Even with large numbers of neighbors avidly opposed to putting a new gas station on the edge of Sugar House Park, it’s an open question how much that flak will matter.
Plans to build a Kum & Go fueling station and convenience store where the vacated Sizzler restaurant stands at 1300 East and 2100 South are being overhauled in light of public input, including a withering critique by the Sugar House Community Council.
Its members raised worries over the new outlet’s potential worsening of traffic at that busy intersection, its environmental impacts, and negative effects from its proximity to the popular park.
City Council member Amy Fowler, whose District 7 covers much of Sugar House, has since weighed in steadfastly against the plans by the Iowa-based chain to place a two-story outlet near the regional park’s northwest corner.
“The amount of community feedback that I have had on this is incredible,” Fowler said in an interview.
Reflecting constituents’ sentiments as well as her own personal views as a Sugar House resident, she said: “This is not what is wanted. It is not the best use for that corner.”
Why the project may happen anyway
Planning Director Nick Norris confirmed the city’s review is on hold as it awaits revised site plans from Galloway & Company, a Salt Lake City consulting firm that is pressing the zoning application on Kum & Go’s behalf.
The timeline for future review by the city’s planning commission, Norris wrote in an email, “is up to the applicant.”
“We will not schedule it,” he said, “until we receive the same materials that they presented to the community recently, which included plans that were different than what we have on record.”
But assuming updated plans are resubmitted — Galloway is said to be working diligently toward that end — and official scrutiny resumes, it’ll be through a relatively narrow lens that some residents already find exasperating.
The 0.81 acre at that busy commercial intersection is private property, held by a company called Romney Farr Properties, based in Salt Lake City. This isn’t a city-sponsored project, contrary to one campaign against it on social media.
The parcels are zoned for “community business” uses, and under that zoning, gas stations are permitted as a conditional use.
As such, the 11-member planning commission is bound under city law to look at the proposal’s “reasonably anticipated detrimental effects,” and it can deny a conditional use permit only if those effects “cannot be substantially mitigated.”
The commission can impose conditions and modifications on how the project might get built to lessen those effects, Norris noted, but it can legally reject the conditional use permit only “if the detrimental impacts cannot reasonably be reduced.”
In other words, raw community opposition alone, however widespread and vigorous, does not appear to be enough to derail it.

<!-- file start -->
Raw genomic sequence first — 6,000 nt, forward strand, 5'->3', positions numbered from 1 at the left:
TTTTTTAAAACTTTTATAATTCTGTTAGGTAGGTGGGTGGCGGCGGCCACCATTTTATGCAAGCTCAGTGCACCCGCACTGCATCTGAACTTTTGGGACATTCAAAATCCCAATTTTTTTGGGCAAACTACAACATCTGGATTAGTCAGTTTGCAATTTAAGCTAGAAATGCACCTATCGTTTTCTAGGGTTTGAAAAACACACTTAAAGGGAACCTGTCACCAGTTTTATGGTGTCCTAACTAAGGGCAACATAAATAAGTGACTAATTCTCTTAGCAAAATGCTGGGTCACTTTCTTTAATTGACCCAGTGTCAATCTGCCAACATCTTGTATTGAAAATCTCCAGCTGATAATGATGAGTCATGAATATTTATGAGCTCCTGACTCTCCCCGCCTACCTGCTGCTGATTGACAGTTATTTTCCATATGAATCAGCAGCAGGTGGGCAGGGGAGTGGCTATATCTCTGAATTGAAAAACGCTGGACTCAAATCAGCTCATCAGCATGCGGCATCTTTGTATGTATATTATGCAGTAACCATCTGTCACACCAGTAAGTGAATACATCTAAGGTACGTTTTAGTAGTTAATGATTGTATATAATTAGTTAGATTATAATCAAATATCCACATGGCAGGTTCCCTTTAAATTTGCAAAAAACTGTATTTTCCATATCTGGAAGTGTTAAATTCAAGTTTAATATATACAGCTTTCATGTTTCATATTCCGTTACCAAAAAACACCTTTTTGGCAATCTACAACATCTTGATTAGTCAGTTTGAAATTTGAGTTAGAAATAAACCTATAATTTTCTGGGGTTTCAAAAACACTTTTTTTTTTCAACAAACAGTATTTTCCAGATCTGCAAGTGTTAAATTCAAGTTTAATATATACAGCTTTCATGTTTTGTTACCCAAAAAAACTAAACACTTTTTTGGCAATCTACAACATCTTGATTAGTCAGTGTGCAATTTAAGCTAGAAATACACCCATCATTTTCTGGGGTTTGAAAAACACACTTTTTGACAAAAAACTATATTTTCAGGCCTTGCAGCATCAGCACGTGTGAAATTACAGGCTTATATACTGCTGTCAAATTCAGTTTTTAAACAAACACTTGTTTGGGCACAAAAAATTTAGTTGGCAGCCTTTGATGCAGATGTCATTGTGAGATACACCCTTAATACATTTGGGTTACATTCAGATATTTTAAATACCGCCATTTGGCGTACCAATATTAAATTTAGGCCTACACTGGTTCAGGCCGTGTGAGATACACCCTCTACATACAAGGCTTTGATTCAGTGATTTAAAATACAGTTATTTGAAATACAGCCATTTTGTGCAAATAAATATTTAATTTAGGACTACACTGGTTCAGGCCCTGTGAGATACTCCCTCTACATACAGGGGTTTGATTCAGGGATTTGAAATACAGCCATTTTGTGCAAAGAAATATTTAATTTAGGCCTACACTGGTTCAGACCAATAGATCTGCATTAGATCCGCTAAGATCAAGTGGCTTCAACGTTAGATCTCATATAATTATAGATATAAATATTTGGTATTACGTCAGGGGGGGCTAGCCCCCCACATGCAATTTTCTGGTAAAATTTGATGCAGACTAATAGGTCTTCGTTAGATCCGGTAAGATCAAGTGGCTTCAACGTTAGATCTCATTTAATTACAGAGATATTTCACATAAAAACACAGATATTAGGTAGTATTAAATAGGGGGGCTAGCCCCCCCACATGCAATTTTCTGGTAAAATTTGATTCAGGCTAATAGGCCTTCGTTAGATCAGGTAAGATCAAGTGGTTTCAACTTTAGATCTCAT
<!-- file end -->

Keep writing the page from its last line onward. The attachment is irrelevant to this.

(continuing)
How much say do residents have?
A frustrated Brandon Hill, co-chair of the Sugar House Chamber of Commerce, asked at a recent public meeting why the official approval Kum & Go is seeking is even called “a conditional use” if the residents’ opposition appears to have little sway.
“Why are we even at this point with this project if it’s a conditional project?” Hill asked in an interview. “No one in the community is for it, and that seems to me to be enough of a ‘condition.’”
At least one hefty opponent of the gas station — the Sugar House Park Authority, which governs the park — is arguing that community sentiment against it deserves more credence. While project backers might downplay opposing comments as “public clamor,” the authority wrote in a detailed letter against the project that “the comments cannot be dismissed so easily.”
The city’s criteria for reviewing the project, the park authority’s board president, Taylor Weavil, wrote, requires it to decide whether the gas station matches the “character of the site” and is consistent with “adjacent uses.”
“The gas station’s proposed use,” she said, “cannot meet those requirements.”
The planning commission also has to look, Weavile said, at whether the store can be “appropriately screened” and that its signage and lighting “do not negatively impact surrounding uses.”
“Even if the general public might not know the magic words needed to legally object to the gas station simply being the wrong ‘fit’ for this location,” she wrote, “their objections are well within the scope of the ordinance.
“Just like the planning commission would not approve a dance club adjacent to a cemetery,” Weavil added, “it should not approve a gas station in a notch of a regional park.”
City Council member Fowler, meanwhile, has vowed to vote against the Kum & Go proposal if it comes before the council — but as conditional use permit, turns out that is unlikely to happen.
Unlike zoning changes, which require approval from the council, the planning commission, according to Norris, “has final approval authority for conditional uses.”